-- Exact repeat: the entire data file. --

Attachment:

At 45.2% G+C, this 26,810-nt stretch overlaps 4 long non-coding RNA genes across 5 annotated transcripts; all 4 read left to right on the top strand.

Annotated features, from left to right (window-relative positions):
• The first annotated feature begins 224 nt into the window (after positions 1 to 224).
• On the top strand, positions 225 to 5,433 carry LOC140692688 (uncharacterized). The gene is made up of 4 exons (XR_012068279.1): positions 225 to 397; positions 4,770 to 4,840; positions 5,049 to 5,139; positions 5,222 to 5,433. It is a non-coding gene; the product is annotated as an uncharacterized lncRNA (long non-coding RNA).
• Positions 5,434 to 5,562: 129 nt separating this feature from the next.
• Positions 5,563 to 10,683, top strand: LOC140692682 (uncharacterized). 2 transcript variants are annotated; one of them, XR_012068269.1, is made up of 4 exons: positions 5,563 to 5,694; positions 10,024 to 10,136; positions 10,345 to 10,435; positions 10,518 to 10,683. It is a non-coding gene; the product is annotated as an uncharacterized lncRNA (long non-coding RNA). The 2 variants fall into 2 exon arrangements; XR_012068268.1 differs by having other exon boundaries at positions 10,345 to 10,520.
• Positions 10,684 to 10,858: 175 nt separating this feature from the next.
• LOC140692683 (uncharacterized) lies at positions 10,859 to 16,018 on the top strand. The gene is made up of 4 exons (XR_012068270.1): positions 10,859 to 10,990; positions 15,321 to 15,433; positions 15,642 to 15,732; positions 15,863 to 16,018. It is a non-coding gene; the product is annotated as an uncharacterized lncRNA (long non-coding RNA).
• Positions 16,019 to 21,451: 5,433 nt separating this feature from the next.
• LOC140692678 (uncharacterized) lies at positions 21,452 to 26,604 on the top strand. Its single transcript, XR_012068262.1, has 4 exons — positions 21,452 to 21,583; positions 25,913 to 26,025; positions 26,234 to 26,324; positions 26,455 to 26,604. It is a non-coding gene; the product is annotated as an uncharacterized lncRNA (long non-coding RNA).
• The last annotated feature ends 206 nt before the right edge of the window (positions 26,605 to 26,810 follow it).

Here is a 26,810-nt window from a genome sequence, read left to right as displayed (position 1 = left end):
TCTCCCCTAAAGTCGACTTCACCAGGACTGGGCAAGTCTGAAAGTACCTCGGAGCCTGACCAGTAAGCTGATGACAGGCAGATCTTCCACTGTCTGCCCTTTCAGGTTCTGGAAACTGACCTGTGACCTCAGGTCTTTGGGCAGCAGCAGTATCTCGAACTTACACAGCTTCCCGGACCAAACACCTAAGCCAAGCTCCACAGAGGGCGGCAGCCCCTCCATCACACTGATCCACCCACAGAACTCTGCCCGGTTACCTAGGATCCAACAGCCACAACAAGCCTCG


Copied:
At 45.2% G+C, this 26,810-nt stretch overlaps 4 long non-coding RNA genes across 5 annotated transcripts; all 4 read left to right on the top strand.

Annotated features, from left to right (window-relative positions):
• The first annotated feature begins 224 nt into the window (after positions 1 to 224).
• On the top strand, positions 225 to 5,433 carry LOC140692688 (uncharacterized). The gene is made up of 4 exons (XR_012068279.1): positions 225 to 397; positions 4,770 to 4,840; positions 5,049 to 5,139; positions 5,222 to 5,433. It is a non-coding gene; the product is annotated as an uncharacterized lncRNA (long non-coding RNA).
• Positions 5,434 to 5,562: 129 nt separating this feature from the next.
• Positions 5,563 to 10,683, top strand: LOC140692682 (uncharacterized). 2 transcript variants are annotated; one of them, XR_012068269.1, is made up of 4 exons: positions 5,563 to 5,694; positions 10,024 to 10,136; positions 10,345 to 10,435; positions 10,518 to 10,683. It is a non-coding gene; the product is annotated as an uncharacterized lncRNA (long non-coding RNA). The 2 variants fall into 2 exon arrangements; XR_012068268.1 differs by having other exon boundaries at positions 10,345 to 10,520.
• Positions 10,684 to 10,858: 175 nt separating this feature from the next.
• LOC140692683 (uncharacterized) lies at positions 10,859 to 16,018 on the top strand. The gene is made up of 4 exons (XR_012068270.1): positions 10,859 to 10,990; positions 15,321 to 15,433; positions 15,642 to 15,732; positions 15,863 to 16,018. It is a non-coding gene; the product is annotated as an uncharacterized lncRNA (long non-coding RNA).
• Positions 16,019 to 21,451: 5,433 nt separating this feature from the next.
• LOC140692678 (uncharacterized) lies at positions 21,452 to 26,604 on the top strand. Its single transcript, XR_012068262.1, has 4 exons — positions 21,452 to 21,583; positions 25,913 to 26,025; positions 26,234 to 26,324; positions 26,455 to 26,604. It is a non-coding gene; the product is annotated as an uncharacterized lncRNA (long non-coding RNA).
• The last annotated feature ends 206 nt before the right edge of the window (positions 26,605 to 26,810 follow it).

Here is a 26,810-nt window from a genome sequence, read left to right as displayed (position 1 = left end):
TCTCCCCTAAAGTCGACTTCACCAGGACTGGGCAAGTCTGAAAGTACCTCGGAGCCTGACCAGTAAGCTGATGACAGGCAGATCTTCCACTGTCTGCCCTTTCAGGTTCTGGAAACTGACCTGTGACCTCAGGTCTTTGGGCAGCAGCAGTATCTCGAACTTACACAGCTTCCCGGACCAAACACCTAAGCCAAGCTCCACAGAGGGCGGCAGCCCCTCCATCACACTGATCCACCCACAGAACTCTGCCCGGTTACCTAGGATCCAACAGCCACAACAAGCCTCG